Phoenix’s front door was unlocked. He crept inside the apartment and shut it softly. It had taken far longer than he and Alex had expected to get out of the blue light, but some consequences couldn’t go unexpected by the time Phoenix got home. It must have been well past midnight at that stage, and his parents were probably worried sick.
“Home,” Phoenix whispered. Shit! They’re gonna kill me!
He gibbered a little, then stuffed his hand into the deep pockets of his coat and retrieved his phone. It was almost one in the morning, and there were five unread texts from Mom.
His face lit up brightly, and he could see the sharp outline of his kitchen furniture. There in the back was a small dining table that could maybe accommodate three people. Against a built-in extension cable on the right stood a smooth counter with a kettle, a mug stand with some old cups on it (one such cup had a flower printed on it; that was his favourite), and a fridge that separated one edge of the counter from the other.
There was no sound but the gentle tapping of water dripping into the sink.
He glanced over at the window on the other side of the kitchen, surprised: there was only shadow. Phoenix spent some time looking at the pane, scanning it. Then he noticed that a chair had been flipped over near his bedroom door. The door was open, too.
Why aren’t they home? he thought. Well, are they?
“Mom!” he said. “Dad!”
No response. Not even from his little dog, Fluffy. The little Bichon Frise that usually greeted Phoenix whenever he came home from whatever he was doing. Not this morning. Not this night.
He checked the texts:
Mom: Where the hell are you.
Mom: Your father went out looking for you.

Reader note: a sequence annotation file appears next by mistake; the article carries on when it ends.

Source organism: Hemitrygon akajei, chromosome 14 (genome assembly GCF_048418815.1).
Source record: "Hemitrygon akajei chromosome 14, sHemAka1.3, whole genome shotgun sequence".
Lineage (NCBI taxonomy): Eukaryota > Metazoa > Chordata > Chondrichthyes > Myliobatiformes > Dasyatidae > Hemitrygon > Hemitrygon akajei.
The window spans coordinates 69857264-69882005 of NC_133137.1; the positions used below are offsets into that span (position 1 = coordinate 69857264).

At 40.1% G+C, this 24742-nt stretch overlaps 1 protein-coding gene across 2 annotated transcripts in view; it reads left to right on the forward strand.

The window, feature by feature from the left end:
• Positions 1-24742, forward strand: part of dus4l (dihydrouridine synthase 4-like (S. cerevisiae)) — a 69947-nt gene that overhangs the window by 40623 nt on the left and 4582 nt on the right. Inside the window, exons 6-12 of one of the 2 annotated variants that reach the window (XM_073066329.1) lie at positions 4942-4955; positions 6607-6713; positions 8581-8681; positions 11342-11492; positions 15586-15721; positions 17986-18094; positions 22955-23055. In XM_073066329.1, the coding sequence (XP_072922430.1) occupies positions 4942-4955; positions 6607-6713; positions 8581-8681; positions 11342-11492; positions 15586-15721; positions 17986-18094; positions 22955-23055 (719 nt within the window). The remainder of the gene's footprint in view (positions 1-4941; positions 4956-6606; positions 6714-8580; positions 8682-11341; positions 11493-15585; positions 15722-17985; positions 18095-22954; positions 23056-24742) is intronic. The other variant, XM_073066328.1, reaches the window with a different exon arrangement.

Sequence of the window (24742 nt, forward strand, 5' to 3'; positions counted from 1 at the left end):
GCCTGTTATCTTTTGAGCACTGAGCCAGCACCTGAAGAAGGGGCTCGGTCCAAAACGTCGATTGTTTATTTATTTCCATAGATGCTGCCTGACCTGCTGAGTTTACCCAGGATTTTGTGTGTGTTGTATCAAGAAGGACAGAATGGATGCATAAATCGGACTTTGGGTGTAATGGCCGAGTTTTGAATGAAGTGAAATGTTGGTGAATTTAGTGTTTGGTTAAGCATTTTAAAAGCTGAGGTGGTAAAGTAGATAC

1 Missed Call
Mom: GET HOME NOW.
Mom: RIGHT NOW.
He grimaced and closed the messenger app. He flicked the light switch on. It wouldn’t work, so he used the flash on his phone.
“Great,” he said. “The power really be out at this time.”
Phoenix sneaked into his bedroom. The place was a mess. His bedsheet was torn halfway across his mattress as if there was a dangerous animal that somehow got into the apartment. Piles of cotton were ripped out of his pillows, and they attached themselves to the carpet like spider webs, sticking to the floor, stretching and tearing as Phoenix walked through.
Phoenix glanced down at the nighttable next to his bed and saw an empty soda can.
He looked around the room some more, darkness being forced away by his flash.
His eyes finally caught something, and his mouth gaped open.
Grimacing, he said in a quaky voice, “No. No!”
Under the soda can on his nighttable were the keys to his apartment. The door was never locked. This meant . . . his parents left without the keys to the house. This was totally unlike them. Why would they do that?
Thoughts flew through his mind like a swarm of flies, at first itching, then scratching and gnawing.
Phoenix rushed out of his bedroom door and hurried to his parents’ room, panting. He tripped over the turned chair and hit his head against the dining table. He sucked the pain through his teeth and stood back up, stumbling his way towards their room, groaning. He burst through the door.
“Oh, God,” he said.
“Aw, man –” Phoenix spoke – “where the fuck did they goooooo, man?”
He went outdoors. Went down the steps of the apartment building. Pushed the main entrance open and felt those same cold and bitter winds catch hold of him again.
This scene . . . this scene he remembered not too long ago – when he left the Retrove Centre.
The streetlights were powerless, and the milky way galaxy
(Was that the milky way?)
was visible, at least, for the time being – behind the cyan vortex.
The harsh thrum of traffic still fluctuated up and down the crevices of Violetwall, especially the commercial district: there had been quite the commotion ever since they introduced that traffic law back in the early twenties (‘The planet is under major stress due to our pollution levels’).
“Everything is so dark,” he whispered to himself. “Is the blue light going away?”
But that wasn’t his primary concern; his parents, even his dog, were missing. That much he understood.
Phoenix wondered if they’d forgotten he was there. This wasn’t making much sense to him; he decided they must have grabbed Fluffy and drove around the city to look for him, wanting to escape this place as soon as possible.